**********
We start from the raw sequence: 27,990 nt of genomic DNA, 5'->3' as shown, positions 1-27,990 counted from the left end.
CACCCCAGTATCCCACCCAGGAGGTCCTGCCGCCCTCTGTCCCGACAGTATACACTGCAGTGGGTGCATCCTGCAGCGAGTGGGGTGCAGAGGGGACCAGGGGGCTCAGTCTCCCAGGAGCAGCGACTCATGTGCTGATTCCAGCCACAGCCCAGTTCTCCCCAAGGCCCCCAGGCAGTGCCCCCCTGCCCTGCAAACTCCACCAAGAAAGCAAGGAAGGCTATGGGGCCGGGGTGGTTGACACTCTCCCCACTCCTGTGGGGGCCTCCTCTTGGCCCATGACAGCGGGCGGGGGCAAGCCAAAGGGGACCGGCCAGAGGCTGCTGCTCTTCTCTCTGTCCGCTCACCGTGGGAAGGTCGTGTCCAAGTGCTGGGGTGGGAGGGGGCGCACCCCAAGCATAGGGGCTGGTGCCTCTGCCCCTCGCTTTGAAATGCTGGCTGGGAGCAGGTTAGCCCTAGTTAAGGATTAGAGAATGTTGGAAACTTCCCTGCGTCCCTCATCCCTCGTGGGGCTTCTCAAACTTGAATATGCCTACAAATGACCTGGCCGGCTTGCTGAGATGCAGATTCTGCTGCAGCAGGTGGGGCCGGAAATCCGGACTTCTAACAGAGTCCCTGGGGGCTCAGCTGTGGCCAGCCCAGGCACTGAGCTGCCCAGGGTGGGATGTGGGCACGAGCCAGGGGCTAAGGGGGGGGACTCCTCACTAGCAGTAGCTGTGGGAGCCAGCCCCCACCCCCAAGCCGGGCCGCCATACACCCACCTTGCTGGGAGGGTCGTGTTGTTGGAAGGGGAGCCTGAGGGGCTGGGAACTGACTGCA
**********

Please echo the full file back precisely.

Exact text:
We start from the raw sequence: 27,990 nt of genomic DNA, 5'->3' as shown, positions 1-27,990 counted from the left end.
CACCCCAGTATCCCACCCAGGAGGTCCTGCCGCCCTCTGTCCCGACAGTATACACTGCAGTGGGTGCATCCTGCAGCGAGTGGGGTGCAGAGGGGACCAGGGGGCTCAGTCTCCCAGGAGCAGCGACTCATGTGCTGATTCCAGCCACAGCCCAGTTCTCCCCAAGGCCCCCAGGCAGTGCCCCCCTGCCCTGCAAACTCCACCAAGAAAGCAAGGAAGGCTATGGGGCCGGGGTGGTTGACACTCTCCCCACTCCTGTGGGGGCCTCCTCTTGGCCCATGACAGCGGGCGGGGGCAAGCCAAAGGGGACCGGCCAGAGGCTGCTGCTCTTCTCTCTGTCCGCTCACCGTGGGAAGGTCGTGTCCAAGTGCTGGGGTGGGAGGGGGCGCACCCCAAGCATAGGGGCTGGTGCCTCTGCCCCTCGCTTTGAAATGCTGGCTGGGAGCAGGTTAGCCCTAGTTAAGGATTAGAGAATGTTGGAAACTTCCCTGCGTCCCTCATCCCTCGTGGGGCTTCTCAAACTTGAATATGCCTACAAATGACCTGGCCGGCTTGCTGAGATGCAGATTCTGCTGCAGCAGGTGGGGCCGGAAATCCGGACTTCTAACAGAGTCCCTGGGGGCTCAGCTGTGGCCAGCCCAGGCACTGAGCTGCCCAGGGTGGGATGTGGGCACGAGCCAGGGGCTAAGGGGGGGGACTCCTCACTAGCAGTAGCTGTGGGAGCCAGCCCCCACCCCCAAGCCGGGCCGCCATACACCCACCTTGCTGGGAGGGTCGTGTTGTTGGAAGGGGAGCCTGAGGGGCTGGGAACTGACTGCA